By Scott Kim|Wednesday, May 01, 2002

Fermat's Enigma
In the early 17th century, French mathematician Pierre de Fermat scribbled a theorem in the margin of a book he was reading. He noted that for the equation xn + yn = zn, if n was greater than 2, then x, y, and z could not all be positive whole numbers. "I have discovered a truly marvelous demonstration of this proposition which this margin is too narrow to contain," he wrote. We'll never know whether Fermat actually proved his proposition, but for 350 years others struggled to prove what became known as Fermat's last theorem. In 1993 Princeton mathematics professor Andrew Wiles finally proved the theorem, in a series of lectures that made headlines worldwide. Read Wiles's saga in Fermat's Enigma by Simon Singh (Walker & Co., 1997). The following puzzles let you dip your toes into the deep waters Wiles charted.

Pythagorean Cutup
Fermat's last theorem is based on the Pythagorean theorem, which states that for any right triangle with side lengths x and y and hypotenuse length z, x2 + y2 = z2. Geometrically, this means that the areas of the red and blue squares in the diagram at right always add up to the purple square. In this case, 32 + 42 = 52, or 9 + 16 = 25.

You can verify the formula for this particular 3-4-5 right triangle by cutting up the two smaller squares and rearranging the pieces to make the biggest square, as shown in the diagram at right.

But why limit yourself to squares? You could build similar triangles or other shapes on the sides of the right triangle, as shown below.

Demonstrate the truth of the Pythagorean theorem for this 3-4-5 right triangle by determining how to cut up and rearrange the red and blue shapes below to form the purple shapes. Cut only along grid lines. For each problem, find three different solutions: (a) leave the smaller shape intact and cut the larger shape into three pieces, (b) leave the larger shape intact and cut the smaller shape into three pieces, and (c) cut both shapes into two pieces. Hint: Simple cuts will suffice. Can you find a solution to problem 1(a) that differs from the one shown above?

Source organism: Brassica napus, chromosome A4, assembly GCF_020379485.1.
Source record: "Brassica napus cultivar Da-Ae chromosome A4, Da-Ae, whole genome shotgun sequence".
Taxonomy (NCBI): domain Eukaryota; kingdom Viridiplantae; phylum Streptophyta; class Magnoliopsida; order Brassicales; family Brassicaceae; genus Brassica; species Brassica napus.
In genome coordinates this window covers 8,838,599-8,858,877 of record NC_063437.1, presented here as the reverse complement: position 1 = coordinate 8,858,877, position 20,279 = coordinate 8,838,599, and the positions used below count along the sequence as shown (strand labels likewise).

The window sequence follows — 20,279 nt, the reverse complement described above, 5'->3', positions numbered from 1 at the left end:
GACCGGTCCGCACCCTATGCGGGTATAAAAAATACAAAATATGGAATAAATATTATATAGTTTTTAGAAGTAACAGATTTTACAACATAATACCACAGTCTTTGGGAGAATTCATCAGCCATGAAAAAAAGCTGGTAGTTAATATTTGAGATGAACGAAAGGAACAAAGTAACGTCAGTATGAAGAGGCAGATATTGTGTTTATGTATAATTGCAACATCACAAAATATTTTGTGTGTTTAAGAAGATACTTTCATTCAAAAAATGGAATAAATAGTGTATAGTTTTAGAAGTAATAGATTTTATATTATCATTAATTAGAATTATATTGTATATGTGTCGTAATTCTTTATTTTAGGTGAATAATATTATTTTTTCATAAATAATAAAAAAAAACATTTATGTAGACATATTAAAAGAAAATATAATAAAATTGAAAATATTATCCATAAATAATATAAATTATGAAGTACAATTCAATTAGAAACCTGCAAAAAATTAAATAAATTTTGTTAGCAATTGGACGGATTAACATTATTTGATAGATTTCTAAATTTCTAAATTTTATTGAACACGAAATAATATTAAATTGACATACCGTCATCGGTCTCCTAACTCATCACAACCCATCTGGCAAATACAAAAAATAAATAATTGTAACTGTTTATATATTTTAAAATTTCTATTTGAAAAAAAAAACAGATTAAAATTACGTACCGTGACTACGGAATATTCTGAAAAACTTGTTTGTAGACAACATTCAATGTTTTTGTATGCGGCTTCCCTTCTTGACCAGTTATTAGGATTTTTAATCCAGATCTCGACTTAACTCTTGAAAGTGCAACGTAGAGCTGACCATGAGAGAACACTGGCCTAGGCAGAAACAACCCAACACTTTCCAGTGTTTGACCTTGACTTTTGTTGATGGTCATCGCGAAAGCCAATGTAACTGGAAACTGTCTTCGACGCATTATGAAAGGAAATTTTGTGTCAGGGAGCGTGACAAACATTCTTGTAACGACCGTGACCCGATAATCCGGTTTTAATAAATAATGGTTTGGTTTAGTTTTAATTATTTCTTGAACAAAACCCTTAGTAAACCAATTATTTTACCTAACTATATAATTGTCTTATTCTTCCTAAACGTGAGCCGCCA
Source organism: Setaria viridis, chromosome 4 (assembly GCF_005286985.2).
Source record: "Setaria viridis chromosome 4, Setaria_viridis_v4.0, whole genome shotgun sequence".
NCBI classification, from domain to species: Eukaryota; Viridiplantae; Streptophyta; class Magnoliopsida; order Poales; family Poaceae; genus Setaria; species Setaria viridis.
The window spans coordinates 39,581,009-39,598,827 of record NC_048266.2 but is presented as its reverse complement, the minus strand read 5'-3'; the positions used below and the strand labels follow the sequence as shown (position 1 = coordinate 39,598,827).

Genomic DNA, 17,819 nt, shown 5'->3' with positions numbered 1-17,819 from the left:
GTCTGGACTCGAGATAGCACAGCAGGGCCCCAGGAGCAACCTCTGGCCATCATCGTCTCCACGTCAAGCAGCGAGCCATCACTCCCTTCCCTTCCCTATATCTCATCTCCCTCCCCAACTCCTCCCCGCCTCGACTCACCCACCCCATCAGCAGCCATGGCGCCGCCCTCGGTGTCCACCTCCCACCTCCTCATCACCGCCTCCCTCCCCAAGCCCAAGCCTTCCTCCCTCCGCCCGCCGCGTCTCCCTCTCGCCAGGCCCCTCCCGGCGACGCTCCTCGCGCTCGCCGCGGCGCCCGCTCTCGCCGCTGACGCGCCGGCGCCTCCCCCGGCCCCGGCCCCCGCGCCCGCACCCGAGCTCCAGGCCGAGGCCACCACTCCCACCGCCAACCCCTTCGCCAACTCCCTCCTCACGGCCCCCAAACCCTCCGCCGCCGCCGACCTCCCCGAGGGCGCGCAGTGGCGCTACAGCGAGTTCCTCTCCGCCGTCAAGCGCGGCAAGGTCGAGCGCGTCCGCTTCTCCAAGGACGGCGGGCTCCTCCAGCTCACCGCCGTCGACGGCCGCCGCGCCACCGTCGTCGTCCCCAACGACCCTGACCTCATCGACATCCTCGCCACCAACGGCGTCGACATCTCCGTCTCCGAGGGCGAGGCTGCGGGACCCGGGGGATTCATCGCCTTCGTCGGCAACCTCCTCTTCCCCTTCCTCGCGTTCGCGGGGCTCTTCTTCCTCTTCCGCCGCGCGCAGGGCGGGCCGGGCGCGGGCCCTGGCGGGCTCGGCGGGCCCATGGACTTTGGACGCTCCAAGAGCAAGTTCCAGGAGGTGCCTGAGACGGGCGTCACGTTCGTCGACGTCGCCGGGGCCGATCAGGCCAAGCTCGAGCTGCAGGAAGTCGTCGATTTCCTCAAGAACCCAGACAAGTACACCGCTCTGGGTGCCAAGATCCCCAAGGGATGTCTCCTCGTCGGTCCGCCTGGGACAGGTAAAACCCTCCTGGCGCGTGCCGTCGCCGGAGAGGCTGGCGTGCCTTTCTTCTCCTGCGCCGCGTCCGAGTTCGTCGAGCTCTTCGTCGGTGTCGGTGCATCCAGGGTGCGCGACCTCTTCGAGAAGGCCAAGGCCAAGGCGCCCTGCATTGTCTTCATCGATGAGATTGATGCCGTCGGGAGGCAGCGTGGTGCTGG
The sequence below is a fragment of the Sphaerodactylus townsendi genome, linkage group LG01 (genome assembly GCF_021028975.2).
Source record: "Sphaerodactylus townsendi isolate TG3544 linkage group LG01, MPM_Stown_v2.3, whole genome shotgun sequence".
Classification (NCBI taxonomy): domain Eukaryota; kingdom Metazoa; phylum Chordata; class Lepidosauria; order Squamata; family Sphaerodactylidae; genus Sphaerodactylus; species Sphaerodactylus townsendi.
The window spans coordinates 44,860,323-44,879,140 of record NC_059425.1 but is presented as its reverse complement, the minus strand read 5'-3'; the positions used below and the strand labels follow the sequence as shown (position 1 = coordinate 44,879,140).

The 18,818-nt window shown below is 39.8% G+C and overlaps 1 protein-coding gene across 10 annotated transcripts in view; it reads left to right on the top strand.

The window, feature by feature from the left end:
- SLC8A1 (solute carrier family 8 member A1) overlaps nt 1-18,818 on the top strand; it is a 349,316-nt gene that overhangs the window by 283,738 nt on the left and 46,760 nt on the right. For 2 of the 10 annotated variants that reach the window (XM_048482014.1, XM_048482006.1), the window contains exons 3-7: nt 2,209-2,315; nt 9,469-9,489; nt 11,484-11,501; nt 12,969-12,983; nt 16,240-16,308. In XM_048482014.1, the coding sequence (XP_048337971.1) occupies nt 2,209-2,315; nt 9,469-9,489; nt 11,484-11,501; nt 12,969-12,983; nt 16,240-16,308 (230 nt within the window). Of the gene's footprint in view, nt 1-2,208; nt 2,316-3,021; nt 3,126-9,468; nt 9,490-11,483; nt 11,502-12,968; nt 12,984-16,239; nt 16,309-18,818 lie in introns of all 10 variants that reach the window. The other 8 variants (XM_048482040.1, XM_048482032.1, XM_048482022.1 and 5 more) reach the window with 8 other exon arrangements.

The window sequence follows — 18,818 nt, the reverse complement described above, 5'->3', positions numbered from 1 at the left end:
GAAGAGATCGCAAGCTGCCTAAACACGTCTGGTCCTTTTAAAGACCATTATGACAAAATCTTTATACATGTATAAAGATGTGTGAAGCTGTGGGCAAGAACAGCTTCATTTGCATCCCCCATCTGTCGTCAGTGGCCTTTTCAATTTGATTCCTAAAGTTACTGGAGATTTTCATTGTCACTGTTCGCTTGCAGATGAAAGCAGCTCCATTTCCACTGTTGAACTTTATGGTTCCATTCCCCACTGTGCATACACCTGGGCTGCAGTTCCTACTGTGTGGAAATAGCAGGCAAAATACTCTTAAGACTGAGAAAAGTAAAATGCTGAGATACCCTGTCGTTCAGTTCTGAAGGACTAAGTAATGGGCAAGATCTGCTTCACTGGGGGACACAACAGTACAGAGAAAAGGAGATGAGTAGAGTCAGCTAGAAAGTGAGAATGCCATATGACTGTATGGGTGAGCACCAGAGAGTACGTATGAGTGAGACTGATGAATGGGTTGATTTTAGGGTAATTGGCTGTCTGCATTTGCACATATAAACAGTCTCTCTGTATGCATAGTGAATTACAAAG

The equation x2 + y2 = z2 has many whole-number solutions besides 32 + 42 = 52. For instance, 62 + 82 = 102 (36 + 64 = 100), 52 + 122 = 132 (25 + 144 = 169), and 82 + 152 = 172 (64 + 225 = 289). Sets of whole numbers that satisfy the Pythagorean formula, like {3, 4, 5} and {6, 8, 10}, are called Pythagorean triples.

1. In the Pythagorean triples {3, 4, 5} and {5, 12, 13}, the last two numbers of each set differ by 1. What is the next larger Pythagorean triple in which the last two numbers differ by 1? What is the next such triple after that? There are an infinite number of Pythagorean triples whose last numbers differ by 1, and there is a simple way to prove it. Do you know how? Can you figure out which two consecutive numbers complete the Pythagorean triple {77, x, x + 1}? Hint: Find a pattern in the differences between consecutive square numbers in the diagram at right.

2. In the Pythagorean triples {6, 8, 10} and {8, 15, 17}, the last two numbers differ by 2. What is the next larger Pythagorean triple in which the last two numbers differ by 2? What is the next such triple after that? Can you figure out which two numbers that differ by 2 complete the triple {100, x, x + 2}? Hint: Look at the differences between squares of numbers that differ by 2 and find a pattern.

3. Can you find all the Pythagorean triples that include 77?

Pythagorean triples involve square numbers. Cubes won't cut it. Fermat's last theorem states that in the equation

xn + yn = zn, there can be no positive whole-number solutions if n is greater than 2, so the equation x3 + y3 = z3 is impossible. Fermat wrote out the proof for n = 4 but only hinted that he had a general proof for all n.

What is odd about Fermat's last theorem is that most variations on it can easily be proved or disproved. The equation w3 + x3 + y3 = z3, for instance, has a solution 33 + 43 + 53 = 63. Fermat proved that x2 + 2 = y3 has only one solution. The equation w4 + x4 + y4 = z4 is harder. In 1988, after 200 years of mathematicians' attempts to prove it impossible, Noam Elkies of Harvard found the counterexample 2,682,4404 + 15,365,6394 + 18,796,7604 = 20,615,6734.

Can you substitute numbers for the variables w, x, y, and z to make the equations below work? All answers are distinct positive whole numbers between 1 and 10. Hint: Algebra doesn't help.

1. x2 + 2 = y3
2. x3 + 1 = y2
3. x2 + y4 = z2
4. x2 + y2 = y3
5. x3 + y3 = z3 - 1
6. w3 + x3 = y3 + z3


Want to see the solution to this puzzle?

Got new solutions for the puzzle? Want to see other people's solutions? Talk to the puzzle master in his discussion forum at

A video of the musical play Fermat's Last Tango is available through And for lovely animated proofs, see the short video The Theorem of Pythagoras, produced by Project Mathematics! and available through the Caltech Bookstore (

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